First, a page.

NEW YORK (Reuters) - MF Global MFGLQ.PK on Friday won court approval of a plan to liquidate its assets, pay back creditors and end the $40 billion bankruptcy that rocked the financial world in 2011.
The commodities brokerage, run by former New Jersey Governor Jon Corzine, collapsed after investors were spooked by its exposure to about $6.3 billion in European sovereign debt.
The approval marked a major step in ending the massive Chapter 11 filing, as MF Global is now able to implement the plan and pay creditors.
Judge Martin Glenn approved the plan at a hearing in U.S. Bankruptcy Court in Manhattan, after noting the “long road” to confirmation.
“While there have been some very strongly held views and differences, counsel have worked exceedingly well together to resolve most of them, limiting what the court had to decide,” Glenn said.
The case became a political fire storm after it was discovered that about $1.6 billion was missing from the accounts of the broker’s commodities trader customers. Regulators later determined that MF Global had misappropriated the customer money to cover liquidity gaps as it faltered.
Louis Freeh, the trustee liquidating MF Global’s estate, made a rare public appearance at Friday’s court hearing, providing some reassurance to customers.
“I do firmly believe the customers in this case will be made whole,” said Freeh, the former FBI director.
Most customers have already been reimbursed for about 93 percent of the value of their accounts.
While Corzine has not faced criminal charges, he and several other MF Global officials have been ordered to testify at numerous congressional hearings. Also, congressional committees, the FBI and the Securities & Exchange Commission have launched investigations into the source of missing customer money.
No criminal charges have been filed in connection with the case, and Corzine has denied wrongdoing.
Regulators have placed some of the blame for the company’s downfall on Corzine.
On Thursday, Freeh released a report pointing to his negligence, citing “the risky business strategy engineered and executed by Corzine and other officers and their failure to improve the company’s inadequate systems.
The report came several months after a similar account from James Giddens, the trustee working to recover money for the broker-dealer’s trader customers, which concluded that Corzine mismanaged the firm’s growth.
Corzine is facing civil lawsuits from Giddens and former customers.
The plan approved by Glenn on Friday lays out how MF Global will pay back corporate creditors like lenders and bondholders.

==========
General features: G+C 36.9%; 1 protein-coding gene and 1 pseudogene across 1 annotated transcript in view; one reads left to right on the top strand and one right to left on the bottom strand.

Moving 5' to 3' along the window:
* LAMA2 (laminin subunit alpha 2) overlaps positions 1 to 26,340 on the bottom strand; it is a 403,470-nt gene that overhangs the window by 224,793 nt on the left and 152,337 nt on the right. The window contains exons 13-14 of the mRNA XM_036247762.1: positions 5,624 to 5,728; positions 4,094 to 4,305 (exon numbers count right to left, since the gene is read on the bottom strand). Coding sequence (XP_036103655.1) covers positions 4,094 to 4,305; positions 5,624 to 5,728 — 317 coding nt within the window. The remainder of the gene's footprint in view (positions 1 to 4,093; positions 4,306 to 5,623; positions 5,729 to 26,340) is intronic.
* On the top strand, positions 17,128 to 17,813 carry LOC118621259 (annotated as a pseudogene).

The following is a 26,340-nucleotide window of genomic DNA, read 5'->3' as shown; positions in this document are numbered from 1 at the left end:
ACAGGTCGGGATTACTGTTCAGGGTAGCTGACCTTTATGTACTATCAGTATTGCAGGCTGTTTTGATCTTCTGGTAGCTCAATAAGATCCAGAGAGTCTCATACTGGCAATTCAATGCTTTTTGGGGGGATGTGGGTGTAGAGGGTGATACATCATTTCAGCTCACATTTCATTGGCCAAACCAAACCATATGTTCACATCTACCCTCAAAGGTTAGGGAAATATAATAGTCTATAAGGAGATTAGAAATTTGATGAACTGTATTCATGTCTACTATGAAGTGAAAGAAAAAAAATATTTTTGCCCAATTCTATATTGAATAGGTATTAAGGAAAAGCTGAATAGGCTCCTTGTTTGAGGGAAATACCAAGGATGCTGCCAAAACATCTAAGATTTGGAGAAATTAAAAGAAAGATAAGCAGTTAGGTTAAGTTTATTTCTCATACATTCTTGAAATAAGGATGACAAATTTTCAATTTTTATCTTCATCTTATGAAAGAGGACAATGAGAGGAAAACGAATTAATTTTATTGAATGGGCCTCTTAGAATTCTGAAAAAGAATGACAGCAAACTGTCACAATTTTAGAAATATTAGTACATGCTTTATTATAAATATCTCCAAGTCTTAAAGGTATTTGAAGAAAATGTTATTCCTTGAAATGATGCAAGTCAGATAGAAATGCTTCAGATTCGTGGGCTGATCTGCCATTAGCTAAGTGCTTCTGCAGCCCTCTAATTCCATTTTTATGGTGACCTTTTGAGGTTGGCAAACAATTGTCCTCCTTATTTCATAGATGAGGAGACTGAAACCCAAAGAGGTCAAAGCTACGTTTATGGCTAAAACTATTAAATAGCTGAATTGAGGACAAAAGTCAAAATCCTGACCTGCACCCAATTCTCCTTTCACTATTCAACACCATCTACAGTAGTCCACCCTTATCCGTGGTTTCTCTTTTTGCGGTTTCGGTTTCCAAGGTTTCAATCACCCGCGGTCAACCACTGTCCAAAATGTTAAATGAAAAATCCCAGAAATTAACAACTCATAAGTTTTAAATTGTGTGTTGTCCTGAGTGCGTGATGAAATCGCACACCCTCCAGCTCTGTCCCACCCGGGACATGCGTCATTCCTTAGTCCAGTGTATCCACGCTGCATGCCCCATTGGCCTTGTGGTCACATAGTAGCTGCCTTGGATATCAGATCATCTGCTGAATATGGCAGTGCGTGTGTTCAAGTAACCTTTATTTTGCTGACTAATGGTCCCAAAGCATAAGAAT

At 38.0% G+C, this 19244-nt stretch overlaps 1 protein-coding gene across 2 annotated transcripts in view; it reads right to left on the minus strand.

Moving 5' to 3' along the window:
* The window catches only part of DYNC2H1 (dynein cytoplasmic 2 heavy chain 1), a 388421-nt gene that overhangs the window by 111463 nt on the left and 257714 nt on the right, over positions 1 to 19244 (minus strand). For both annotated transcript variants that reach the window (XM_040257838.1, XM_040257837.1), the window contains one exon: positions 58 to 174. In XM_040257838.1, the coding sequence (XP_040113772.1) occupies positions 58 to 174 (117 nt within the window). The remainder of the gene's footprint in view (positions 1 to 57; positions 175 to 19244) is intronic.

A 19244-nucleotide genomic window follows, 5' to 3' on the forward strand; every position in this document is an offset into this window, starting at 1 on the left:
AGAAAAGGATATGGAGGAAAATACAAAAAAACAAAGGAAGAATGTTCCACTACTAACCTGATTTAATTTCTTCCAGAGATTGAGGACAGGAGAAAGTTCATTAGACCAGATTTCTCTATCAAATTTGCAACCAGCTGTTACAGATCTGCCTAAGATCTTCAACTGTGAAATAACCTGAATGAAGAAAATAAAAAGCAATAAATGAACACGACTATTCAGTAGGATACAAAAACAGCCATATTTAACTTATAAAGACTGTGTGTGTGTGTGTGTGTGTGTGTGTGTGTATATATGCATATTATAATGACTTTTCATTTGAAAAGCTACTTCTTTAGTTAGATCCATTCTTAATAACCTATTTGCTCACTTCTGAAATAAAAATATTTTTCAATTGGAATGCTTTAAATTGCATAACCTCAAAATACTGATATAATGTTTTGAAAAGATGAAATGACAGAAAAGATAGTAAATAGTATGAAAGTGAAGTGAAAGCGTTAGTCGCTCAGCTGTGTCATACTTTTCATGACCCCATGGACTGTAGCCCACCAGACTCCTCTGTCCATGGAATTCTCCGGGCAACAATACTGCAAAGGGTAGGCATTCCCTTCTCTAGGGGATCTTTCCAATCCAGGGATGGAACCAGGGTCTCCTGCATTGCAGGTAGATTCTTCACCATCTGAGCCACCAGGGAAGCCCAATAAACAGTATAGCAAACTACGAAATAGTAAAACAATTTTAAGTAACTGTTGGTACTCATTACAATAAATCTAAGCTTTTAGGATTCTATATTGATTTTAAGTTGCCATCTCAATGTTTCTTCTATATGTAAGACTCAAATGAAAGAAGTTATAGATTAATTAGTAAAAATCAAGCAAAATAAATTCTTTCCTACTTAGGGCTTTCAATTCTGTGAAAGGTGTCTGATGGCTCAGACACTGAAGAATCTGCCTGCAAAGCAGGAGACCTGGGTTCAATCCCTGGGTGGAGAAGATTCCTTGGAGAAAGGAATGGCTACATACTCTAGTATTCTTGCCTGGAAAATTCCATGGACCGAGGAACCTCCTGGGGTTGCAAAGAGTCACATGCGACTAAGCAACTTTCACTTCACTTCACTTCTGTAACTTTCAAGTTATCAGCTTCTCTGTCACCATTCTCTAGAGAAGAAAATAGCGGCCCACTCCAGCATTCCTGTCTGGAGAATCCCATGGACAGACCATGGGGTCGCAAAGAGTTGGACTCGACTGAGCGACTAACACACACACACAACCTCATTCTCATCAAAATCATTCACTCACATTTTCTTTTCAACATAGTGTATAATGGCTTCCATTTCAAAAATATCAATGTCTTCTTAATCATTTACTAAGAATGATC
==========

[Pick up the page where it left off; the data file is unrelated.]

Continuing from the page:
JPMorgan Chase & Co (JPM.N), agent on a $1.2 billion revolving credit facility, is a key player. Last month, the bank reached a settlement with Freeh under which MF Global agreed to subordinate part of its intercompany claim against its finance unit as a means of increasing JPMorgan’s projected recovery.
The deal avoided an objection from JPMorgan that could have been a hurdle in the plan’s confirmation, raising the bank’s payout forecast to as much as 76 percent of its total claim, from 73 percent previously.
But the settlement meant less of a payout for unsecured creditors of MF Global’s finance unit, who will see their maximum recovery dip to 34.4 cents on the dollar from 39 cents previously.
Unsecured creditors of MF’s parent entity have a maximum projected recovery of roughly 34 percent of claims.
The company’s creditor payout plan was proposed earlier this year by a group of its hedge fund creditors, led by Silver Point, Knighthead and Cyrus. Freeh cooperated with the hedge funds on later drafts of the plan.
Going into Friday’s hearing, the plan faced objections from the U.S. Trustee Program, the Department of Justice’s bankruptcy watchdog, as well as from Preet Bharara, the U.S. Attorney for the Southern District of New York. Both parties were concerned about language in the plan that released third parties from certain legal claims.
The objections were withdrawn after MF Global agreed to add language narrowing the releases. Specifically, the releases must not hinder the “government’s criminal, police and regulatory powers,” Judge Glenn ordered.
The U.S. Trustee also raised concerns about MF Global’s proposal to use part of the proceeds of the plan to pay the legal fees of the hedge funds creditors who first proposed it. Glenn deferred judgment on that point.
An additional change negotiated by MF Global and its creditors will raise the amount of financing to fund MF Global’s wind-down to $80 million from $70 million.
The case is In re MF Global Holdings Ltd, U.S. Bankruptcy Court, Southern District of New York, No. 11-15059.
Reporting by Nick Brown in New York; Editing by Jeffrey Benkoe